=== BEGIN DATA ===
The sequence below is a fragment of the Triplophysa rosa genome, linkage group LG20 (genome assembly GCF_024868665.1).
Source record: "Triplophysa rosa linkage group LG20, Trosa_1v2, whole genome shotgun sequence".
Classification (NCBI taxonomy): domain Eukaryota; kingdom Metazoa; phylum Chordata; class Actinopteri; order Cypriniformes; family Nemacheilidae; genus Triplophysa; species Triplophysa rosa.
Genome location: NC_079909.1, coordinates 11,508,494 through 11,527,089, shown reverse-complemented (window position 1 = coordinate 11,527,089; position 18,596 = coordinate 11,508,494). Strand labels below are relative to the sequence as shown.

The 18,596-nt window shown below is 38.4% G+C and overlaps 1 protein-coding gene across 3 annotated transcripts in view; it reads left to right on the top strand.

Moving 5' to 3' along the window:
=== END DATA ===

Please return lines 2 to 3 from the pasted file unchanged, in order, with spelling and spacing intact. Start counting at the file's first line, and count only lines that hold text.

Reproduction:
Source record: "Triplophysa rosa linkage group LG20, Trosa_1v2, whole genome shotgun sequence".
Classification (NCBI taxonomy): domain Eukaryota; kingdom Metazoa; phylum Chordata; class Actinopteri; order Cypriniformes; family Nemacheilidae; genus Triplophysa; species Triplophysa rosa.